The right of journalists to report court documents without fear of being sued for libel has been upheld by the High Court after it struck out a libel claim against The Sun brought a pair of asylum seekers.
The pair sued The Sun for £850,000 in libel damages over a story it ran saying they were seeking a massive payout to take their children on holiday.
Afham Ismail and his wife Bibi sued over story the newspaper ran in July last year which was based on documents filed with the courts in a "discrimination" action they were seeking to bring against the UK Border Agency (UKBA).
The story, headlined "Asylum seekers: Pay for us to have a hol", said the couple were demanding a £100,000 payout, arguing that their two children had been deprived of their rights to have enough books, toys, food and holidays, and said they also wanted an extra £50 a week in handouts, as they could not live on benefits of £181 a week.
Mr Justice Eady gave the newspaper summary judgment in a decision handed down yesterday.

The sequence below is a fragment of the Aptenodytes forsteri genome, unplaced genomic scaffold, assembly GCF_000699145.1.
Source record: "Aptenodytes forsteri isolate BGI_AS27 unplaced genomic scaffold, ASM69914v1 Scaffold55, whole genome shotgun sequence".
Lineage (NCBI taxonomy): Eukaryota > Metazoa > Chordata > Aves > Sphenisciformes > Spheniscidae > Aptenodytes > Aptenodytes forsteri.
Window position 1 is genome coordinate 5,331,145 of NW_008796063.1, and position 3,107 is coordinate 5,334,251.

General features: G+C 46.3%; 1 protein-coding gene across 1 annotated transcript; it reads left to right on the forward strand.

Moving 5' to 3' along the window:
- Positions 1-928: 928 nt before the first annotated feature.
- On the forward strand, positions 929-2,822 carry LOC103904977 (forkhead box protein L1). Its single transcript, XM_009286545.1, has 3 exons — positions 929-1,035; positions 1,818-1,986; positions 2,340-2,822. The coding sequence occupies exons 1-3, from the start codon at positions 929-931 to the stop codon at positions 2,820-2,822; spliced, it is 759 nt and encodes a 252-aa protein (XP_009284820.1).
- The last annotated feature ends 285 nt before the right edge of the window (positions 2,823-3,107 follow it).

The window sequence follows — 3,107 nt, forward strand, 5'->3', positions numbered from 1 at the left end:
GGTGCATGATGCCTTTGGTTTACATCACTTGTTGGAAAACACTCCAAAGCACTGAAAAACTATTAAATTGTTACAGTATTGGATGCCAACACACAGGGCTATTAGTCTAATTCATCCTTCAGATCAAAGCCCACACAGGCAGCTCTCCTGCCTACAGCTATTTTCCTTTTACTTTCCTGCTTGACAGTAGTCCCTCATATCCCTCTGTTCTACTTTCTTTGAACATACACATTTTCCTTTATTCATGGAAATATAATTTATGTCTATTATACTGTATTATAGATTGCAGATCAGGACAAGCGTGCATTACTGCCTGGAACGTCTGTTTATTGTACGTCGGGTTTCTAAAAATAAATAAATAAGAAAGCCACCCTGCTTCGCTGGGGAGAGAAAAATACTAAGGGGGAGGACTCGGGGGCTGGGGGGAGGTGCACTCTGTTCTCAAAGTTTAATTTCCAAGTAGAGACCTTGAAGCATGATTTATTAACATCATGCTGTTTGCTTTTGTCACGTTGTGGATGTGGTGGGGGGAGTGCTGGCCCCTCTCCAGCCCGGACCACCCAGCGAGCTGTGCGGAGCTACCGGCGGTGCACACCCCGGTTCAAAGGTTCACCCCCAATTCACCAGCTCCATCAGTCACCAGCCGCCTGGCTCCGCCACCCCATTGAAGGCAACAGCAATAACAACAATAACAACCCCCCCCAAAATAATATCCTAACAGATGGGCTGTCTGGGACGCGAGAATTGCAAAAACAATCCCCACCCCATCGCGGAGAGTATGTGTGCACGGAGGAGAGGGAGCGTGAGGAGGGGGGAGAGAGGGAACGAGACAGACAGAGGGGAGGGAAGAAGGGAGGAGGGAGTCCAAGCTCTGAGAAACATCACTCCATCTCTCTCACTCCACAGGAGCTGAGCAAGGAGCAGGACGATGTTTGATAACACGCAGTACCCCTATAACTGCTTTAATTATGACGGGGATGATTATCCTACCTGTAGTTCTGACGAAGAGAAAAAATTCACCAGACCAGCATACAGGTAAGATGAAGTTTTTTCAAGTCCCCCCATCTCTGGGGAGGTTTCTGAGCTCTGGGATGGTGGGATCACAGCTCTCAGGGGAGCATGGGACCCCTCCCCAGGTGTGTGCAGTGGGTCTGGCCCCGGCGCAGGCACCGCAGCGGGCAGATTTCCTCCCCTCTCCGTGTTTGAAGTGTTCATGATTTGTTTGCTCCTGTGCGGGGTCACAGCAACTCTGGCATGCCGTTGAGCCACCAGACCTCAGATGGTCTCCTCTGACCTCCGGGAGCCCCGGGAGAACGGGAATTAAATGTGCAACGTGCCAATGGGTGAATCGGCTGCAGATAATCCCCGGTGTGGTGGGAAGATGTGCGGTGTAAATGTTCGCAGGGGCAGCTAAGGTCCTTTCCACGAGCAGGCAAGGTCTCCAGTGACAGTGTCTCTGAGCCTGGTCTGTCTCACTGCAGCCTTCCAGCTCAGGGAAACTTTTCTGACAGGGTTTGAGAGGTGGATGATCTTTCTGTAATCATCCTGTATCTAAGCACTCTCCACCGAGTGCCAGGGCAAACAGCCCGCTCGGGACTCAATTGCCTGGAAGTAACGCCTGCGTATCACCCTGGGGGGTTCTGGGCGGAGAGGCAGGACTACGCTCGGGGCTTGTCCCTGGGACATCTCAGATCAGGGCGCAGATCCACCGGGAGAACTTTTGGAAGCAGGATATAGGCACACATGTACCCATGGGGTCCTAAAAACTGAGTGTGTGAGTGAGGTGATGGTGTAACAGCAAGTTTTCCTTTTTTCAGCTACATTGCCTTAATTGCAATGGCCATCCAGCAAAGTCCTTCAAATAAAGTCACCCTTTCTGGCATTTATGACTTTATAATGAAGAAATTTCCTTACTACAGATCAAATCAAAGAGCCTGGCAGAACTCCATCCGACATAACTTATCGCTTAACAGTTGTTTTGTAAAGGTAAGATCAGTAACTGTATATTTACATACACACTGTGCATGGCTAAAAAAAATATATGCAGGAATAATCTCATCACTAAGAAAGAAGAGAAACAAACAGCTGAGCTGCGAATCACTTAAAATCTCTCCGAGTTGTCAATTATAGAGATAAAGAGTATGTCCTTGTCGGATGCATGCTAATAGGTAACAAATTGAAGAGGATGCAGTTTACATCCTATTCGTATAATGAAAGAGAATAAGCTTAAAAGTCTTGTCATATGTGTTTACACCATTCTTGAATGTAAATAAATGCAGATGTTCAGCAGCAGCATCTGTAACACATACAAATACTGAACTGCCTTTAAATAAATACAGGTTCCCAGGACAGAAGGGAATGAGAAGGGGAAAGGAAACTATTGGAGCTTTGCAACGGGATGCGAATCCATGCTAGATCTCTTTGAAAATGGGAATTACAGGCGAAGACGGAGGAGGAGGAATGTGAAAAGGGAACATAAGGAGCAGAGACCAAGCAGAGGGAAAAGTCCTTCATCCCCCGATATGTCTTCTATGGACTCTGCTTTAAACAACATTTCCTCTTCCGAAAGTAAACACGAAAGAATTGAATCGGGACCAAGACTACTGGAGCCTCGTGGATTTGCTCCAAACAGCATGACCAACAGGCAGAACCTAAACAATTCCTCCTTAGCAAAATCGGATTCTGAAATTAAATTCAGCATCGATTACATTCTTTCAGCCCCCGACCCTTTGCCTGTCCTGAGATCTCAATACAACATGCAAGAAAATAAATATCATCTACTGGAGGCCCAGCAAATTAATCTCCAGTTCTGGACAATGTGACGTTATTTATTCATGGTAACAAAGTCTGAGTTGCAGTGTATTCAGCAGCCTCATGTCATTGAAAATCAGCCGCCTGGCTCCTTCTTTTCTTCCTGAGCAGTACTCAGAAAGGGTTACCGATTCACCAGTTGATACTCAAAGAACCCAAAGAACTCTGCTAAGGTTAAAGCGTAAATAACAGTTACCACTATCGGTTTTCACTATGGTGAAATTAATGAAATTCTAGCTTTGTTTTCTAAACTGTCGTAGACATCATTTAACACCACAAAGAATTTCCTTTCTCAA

The judge said the couple, who assessed the worth of their claim at £850,000, believed they had been unjustly treated.
But they had not sufficiently taken into account the latitude which had long been permitted under English law for reports of court proceedings.
The content of the article was based on the pleadings in the UKBA case – which was struck out in April – and most of the elements comprising the article were reflected in those documents.
Privilege attached to "a fair and accurate copy of or extract from any register or other document required by law to be open to public inspection" by virtue of section 15 and Schedule 1, Part 1 of the Defamation Act 1996, the judge said.
"Minor errors will not undermine such a defence. The headline was of course intended to be punchy and eye-catching.
"The basic facts were given a 'tabloid tweak', in the sense that the passing reference to 'holidays' had been rather buried away as part of a more general illustration of the family's limited circumstances; they were not actually 'demanding a £100,000 payment – so they can take their two kids on holiday'. But I do not regard such a gloss as falling outside the permitted leeway."
Granting summary judgment to News Group Newspapers, he said that, overall, there was no allegation in the article which would not be capable of being defended by way of justification or fair comment on the basis of the case pleaded in the UKBA case.